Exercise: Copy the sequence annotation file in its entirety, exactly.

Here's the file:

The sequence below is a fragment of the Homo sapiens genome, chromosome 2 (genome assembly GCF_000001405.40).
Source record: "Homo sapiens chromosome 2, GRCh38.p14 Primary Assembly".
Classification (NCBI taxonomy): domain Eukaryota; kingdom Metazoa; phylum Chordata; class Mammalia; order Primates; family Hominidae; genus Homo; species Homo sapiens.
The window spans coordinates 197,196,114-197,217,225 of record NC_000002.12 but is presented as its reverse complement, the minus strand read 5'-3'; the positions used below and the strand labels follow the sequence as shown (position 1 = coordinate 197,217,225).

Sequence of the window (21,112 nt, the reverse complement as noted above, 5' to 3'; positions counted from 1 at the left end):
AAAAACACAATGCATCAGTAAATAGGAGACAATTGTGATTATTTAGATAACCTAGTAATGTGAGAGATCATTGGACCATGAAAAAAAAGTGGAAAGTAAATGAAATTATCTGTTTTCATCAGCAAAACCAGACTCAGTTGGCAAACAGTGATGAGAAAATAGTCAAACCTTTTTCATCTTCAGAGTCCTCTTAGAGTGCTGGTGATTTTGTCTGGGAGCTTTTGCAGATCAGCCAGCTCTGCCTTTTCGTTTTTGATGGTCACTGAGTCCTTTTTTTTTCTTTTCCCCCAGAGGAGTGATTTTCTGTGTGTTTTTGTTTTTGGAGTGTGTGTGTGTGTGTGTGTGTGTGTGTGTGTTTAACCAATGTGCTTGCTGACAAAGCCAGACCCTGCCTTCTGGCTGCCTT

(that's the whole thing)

The sequence below is a fragment of the Homo sapiens genome, chromosome 2 (genome assembly GCF_000001405.40).
Source record: "Homo sapiens chromosome 2, GRCh38.p14 Primary Assembly".
Classification (NCBI taxonomy): domain Eukaryota; kingdom Metazoa; phylum Chordata; class Mammalia; order Primates; family Hominidae; genus Homo; species Homo sapiens.
The window spans coordinates 197,196,114-197,217,225 of record NC_000002.12 but is presented as its reverse complement, the minus strand read 5'-3'; the positions used below and the strand labels follow the sequence as shown (position 1 = coordinate 197,217,225).

Sequence of the window (21,112 nt, the reverse complement as noted above, 5' to 3'; positions counted from 1 at the left end):
AAAAACACAATGCATCAGTAAATAGGAGACAATTGTGATTATTTAGATAACCTAGTAATGTGAGAGATCATTGGACCATGAAAAAAAAGTGGAAAGTAAATGAAATTATCTGTTTTCATCAGCAAAACCAGACTCAGTTGGCAAACAGTGATGAGAAAATAGTCAAACCTTTTTCATCTTCAGAGTCCTCTTAGAGTGCTGGTGATTTTGTCTGGGAGCTTTTGCAGATCAGCCAGCTCTGCCTTTTCGTTTTTGATGGTCACTGAGTCCTTTTTTTTTCTTTTCCCCCAGAGGAGTGATTTTCTGTGTGTTTTTGTTTTTGGAGTGTGTGTGTGTGTGTGTGTGTGTGTGTGTGTTTAACCAATGTGCTTGCTGACAAAGCCAGACCCTGCCTTCTGGCTGCCTT